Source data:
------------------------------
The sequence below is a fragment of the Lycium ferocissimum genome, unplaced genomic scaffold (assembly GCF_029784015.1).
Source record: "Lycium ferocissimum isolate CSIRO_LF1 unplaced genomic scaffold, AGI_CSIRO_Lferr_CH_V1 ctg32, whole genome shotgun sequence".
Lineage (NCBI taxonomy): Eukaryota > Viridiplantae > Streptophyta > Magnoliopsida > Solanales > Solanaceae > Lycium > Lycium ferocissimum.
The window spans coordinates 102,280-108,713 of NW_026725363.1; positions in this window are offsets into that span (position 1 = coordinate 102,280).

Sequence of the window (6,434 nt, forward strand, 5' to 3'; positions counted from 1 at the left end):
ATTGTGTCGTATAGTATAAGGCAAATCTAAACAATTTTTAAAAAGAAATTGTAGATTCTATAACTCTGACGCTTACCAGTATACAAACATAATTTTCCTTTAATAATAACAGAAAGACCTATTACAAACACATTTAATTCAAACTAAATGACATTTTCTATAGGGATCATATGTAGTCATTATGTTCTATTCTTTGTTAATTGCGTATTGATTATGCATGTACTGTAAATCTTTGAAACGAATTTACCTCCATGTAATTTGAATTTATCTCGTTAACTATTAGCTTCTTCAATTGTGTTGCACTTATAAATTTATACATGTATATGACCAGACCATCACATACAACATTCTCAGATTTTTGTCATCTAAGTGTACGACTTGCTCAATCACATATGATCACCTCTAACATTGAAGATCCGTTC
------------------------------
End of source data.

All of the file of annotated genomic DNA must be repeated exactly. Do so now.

The sequence below is a fragment of the Lycium ferocissimum genome, unplaced genomic scaffold (assembly GCF_029784015.1).
Source record: "Lycium ferocissimum isolate CSIRO_LF1 unplaced genomic scaffold, AGI_CSIRO_Lferr_CH_V1 ctg32, whole genome shotgun sequence".
Lineage (NCBI taxonomy): Eukaryota > Viridiplantae > Streptophyta > Magnoliopsida > Solanales > Solanaceae > Lycium > Lycium ferocissimum.
The window spans coordinates 102,280-108,713 of NW_026725363.1; positions in this window are offsets into that span (position 1 = coordinate 102,280).

Sequence of the window (6,434 nt, forward strand, 5' to 3'; positions counted from 1 at the left end):
ATTGTGTCGTATAGTATAAGGCAAATCTAAACAATTTTTAAAAAGAAATTGTAGATTCTATAACTCTGACGCTTACCAGTATACAAACATAATTTTCCTTTAATAATAACAGAAAGACCTATTACAAACACATTTAATTCAAACTAAATGACATTTTCTATAGGGATCATATGTAGTCATTATGTTCTATTCTTTGTTAATTGCGTATTGATTATGCATGTACTGTAAATCTTTGAAACGAATTTACCTCCATGTAATTTGAATTTATCTCGTTAACTATTAGCTTCTTCAATTGTGTTGCACTTATAAATTTATACATGTATATGACCAGACCATCACATACAACATTCTCAGATTTTTGTCATCTAAGTGTACGACTTGCTCAATCACATATGATCACCTCTAACATTGAAGATCCGTTC